Drugmakers hiked the price for 27 drugs last quarter higher than the rate of inflation, and will have to pay the difference on those medicines to Medicare, the government healthcare program for those age 65 and older and the disabled.
“It’s going to change the way drugs are priced, lower the costs for seniors long term,” Biden said in Las Vegas.
People may be surprised that companies including Eli Lily and Co have capped out-of-pocket costs for insulin at $35 a month, after his public plea for lower prices for the diabetes treatment, Biden said, but “there’s a lot more coming.”
The president’s signature Inflation Reduction Act (IRA) includes a provision penalizing drugmakers for charging prices that rise faster than inflation for people on Medicare.
“Starting on April 1, Medicare beneficiaries will pay lower coinsurance for Part B drugs that raise prices faster than inflation,” White House Domestic Policy Adviser Susan Rice told reporters on a press call ahead of Biden’s speech.
The Department of Health and Human Services (HHS) on Wednesday released initial guidance on how it will conduct its Medicare prescription drug pricing negotiation process, another key IRA provision aimed at lowering drug costs, Rice said.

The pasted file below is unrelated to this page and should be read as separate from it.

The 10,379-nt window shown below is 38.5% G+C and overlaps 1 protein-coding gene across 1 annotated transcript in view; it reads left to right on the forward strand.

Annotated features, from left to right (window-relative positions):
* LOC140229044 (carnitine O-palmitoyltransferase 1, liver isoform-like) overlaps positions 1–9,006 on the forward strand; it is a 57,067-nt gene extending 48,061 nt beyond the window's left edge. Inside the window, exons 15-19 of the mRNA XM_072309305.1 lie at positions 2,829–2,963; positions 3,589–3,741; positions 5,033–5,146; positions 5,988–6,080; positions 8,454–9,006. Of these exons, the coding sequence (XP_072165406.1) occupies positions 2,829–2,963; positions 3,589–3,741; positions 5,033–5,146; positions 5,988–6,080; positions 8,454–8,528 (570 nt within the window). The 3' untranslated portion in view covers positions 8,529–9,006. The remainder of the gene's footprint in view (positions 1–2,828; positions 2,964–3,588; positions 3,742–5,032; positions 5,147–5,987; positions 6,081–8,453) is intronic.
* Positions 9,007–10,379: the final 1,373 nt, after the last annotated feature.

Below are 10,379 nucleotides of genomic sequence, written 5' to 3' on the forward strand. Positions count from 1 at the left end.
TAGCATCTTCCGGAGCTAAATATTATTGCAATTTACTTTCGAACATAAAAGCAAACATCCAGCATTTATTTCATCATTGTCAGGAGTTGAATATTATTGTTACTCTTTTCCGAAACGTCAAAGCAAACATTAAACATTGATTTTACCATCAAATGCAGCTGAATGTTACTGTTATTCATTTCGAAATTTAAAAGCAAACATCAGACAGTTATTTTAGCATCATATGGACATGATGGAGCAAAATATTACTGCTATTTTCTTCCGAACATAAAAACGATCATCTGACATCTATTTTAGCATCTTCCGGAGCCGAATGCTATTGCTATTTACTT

The list of drugs facing the inflation penalty includes AbbVie’s blockbuster arthritis drug Humira, Gilead Sciences Inc’s Car-T cancer therapy Yescarta, and Seagen Inc’s targeted cancer therapy Padcev, the White House said in a fact sheet.
Pfizer Inc had five drugs on the list while Gilead, Endo International Plc, Kamada Ltd, and Leadiant Biosciences each had two drugs on it. Johnson & Johnson and Roche had one each.
Shares of most of the drugmakers named closed close to flat, while Pfizer ended regular trading up nearly 1%.
Payments owed to Medicare will be in the form of a rebate. Those that fail to pay the rebate will face a penalty equaling 125% of the rebate amount.
The government will start invoicing the companies for the rebates in 2025, but Medicare will start reducing out-pocket-costs for members in April.
The direct impact to drugmakers seems small for now, Wells Fargo analyst Mohit Bansal said in a research note.
However, the announcement is “a sign of the government signaling to industry that it is serious about curbing drug price increases. We suspect companies could get more careful about raising their prices due to this,” he said.
Medicare began examining the price increases in October 2022 for Medicare Part B drugs, often used in the hospital, that are complicated biologic drugs or those with only one manufacturer.
The government will update the list of drugs each quarter.
Price increases for half of all drugs covered by Medicare outpaced inflation from 2019 to 2020, which averaged 1% that year. A third of those had price jumps of over 7.5%.